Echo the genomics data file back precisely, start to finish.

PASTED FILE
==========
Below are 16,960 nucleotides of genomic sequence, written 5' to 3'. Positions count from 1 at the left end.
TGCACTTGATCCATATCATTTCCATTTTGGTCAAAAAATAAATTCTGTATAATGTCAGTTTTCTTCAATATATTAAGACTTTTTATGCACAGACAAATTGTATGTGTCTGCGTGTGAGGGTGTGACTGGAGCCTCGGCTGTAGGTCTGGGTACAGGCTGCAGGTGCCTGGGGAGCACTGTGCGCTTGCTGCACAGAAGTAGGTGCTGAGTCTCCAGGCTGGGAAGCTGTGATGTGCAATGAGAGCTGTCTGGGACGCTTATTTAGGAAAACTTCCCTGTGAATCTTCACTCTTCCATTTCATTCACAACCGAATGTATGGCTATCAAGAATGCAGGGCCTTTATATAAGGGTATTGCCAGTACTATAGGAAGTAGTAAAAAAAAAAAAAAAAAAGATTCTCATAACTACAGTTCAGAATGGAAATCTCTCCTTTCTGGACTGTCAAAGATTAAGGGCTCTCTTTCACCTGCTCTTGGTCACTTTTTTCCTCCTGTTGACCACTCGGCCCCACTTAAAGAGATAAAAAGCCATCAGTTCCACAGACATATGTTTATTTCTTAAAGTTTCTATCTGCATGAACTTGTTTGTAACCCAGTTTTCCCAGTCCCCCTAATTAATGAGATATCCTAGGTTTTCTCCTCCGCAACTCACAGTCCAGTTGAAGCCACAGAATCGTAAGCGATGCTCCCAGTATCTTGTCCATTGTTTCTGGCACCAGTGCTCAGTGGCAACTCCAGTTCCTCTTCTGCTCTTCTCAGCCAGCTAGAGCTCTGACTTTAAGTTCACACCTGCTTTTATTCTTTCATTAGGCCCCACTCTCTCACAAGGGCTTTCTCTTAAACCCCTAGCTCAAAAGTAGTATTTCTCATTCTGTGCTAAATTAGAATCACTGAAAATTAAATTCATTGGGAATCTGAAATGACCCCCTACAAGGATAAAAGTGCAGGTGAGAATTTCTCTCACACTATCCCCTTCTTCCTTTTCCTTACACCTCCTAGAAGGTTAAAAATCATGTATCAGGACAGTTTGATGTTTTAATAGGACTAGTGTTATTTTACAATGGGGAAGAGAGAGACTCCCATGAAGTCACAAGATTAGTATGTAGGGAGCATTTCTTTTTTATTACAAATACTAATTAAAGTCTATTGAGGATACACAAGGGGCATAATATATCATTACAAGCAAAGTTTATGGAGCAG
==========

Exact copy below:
Below are 16,960 nucleotides of genomic sequence, written 5' to 3'. Positions count from 1 at the left end.
TGCACTTGATCCATATCATTTCCATTTTGGTCAAAAAATAAATTCTGTATAATGTCAGTTTTCTTCAATATATTAAGACTTTTTATGCACAGACAAATTGTATGTGTCTGCGTGTGAGGGTGTGACTGGAGCCTCGGCTGTAGGTCTGGGTACAGGCTGCAGGTGCCTGGGGAGCACTGTGCGCTTGCTGCACAGAAGTAGGTGCTGAGTCTCCAGGCTGGGAAGCTGTGATGTGCAATGAGAGCTGTCTGGGACGCTTATTTAGGAAAACTTCCCTGTGAATCTTCACTCTTCCATTTCATTCACAACCGAATGTATGGCTATCAAGAATGCAGGGCCTTTATATAAGGGTATTGCCAGTACTATAGGAAGTAGTAAAAAAAAAAAAAAAAAAGATTCTCATAACTACAGTTCAGAATGGAAATCTCTCCTTTCTGGACTGTCAAAGATTAAGGGCTCTCTTTCACCTGCTCTTGGTCACTTTTTTCCTCCTGTTGACCACTCGGCCCCACTTAAAGAGATAAAAAGCCATCAGTTCCACAGACATATGTTTATTTCTTAAAGTTTCTATCTGCATGAACTTGTTTGTAACCCAGTTTTCCCAGTCCCCCTAATTAATGAGATATCCTAGGTTTTCTCCTCCGCAACTCACAGTCCAGTTGAAGCCACAGAATCGTAAGCGATGCTCCCAGTATCTTGTCCATTGTTTCTGGCACCAGTGCTCAGTGGCAACTCCAGTTCCTCTTCTGCTCTTCTCAGCCAGCTAGAGCTCTGACTTTAAGTTCACACCTGCTTTTATTCTTTCATTAGGCCCCACTCTCTCACAAGGGCTTTCTCTTAAACCCCTAGCTCAAAAGTAGTATTTCTCATTCTGTGCTAAATTAGAATCACTGAAAATTAAATTCATTGGGAATCTGAAATGACCCCCTACAAGGATAAAAGTGCAGGTGAGAATTTCTCTCACACTATCCCCTTCTTCCTTTTCCTTACACCTCCTAGAAGGTTAAAAATCATGTATCAGGACAGTTTGATGTTTTAATAGGACTAGTGTTATTTTACAATGGGGAAGAGAGAGACTCCCATGAAGTCACAAGATTAGTATGTAGGGAGCATTTCTTTTTTATTACAAATACTAATTAAAGTCTATTGAGGATACACAAGGGGCATAATATATCATTACAAGCAAAGTTTATGGAGCAG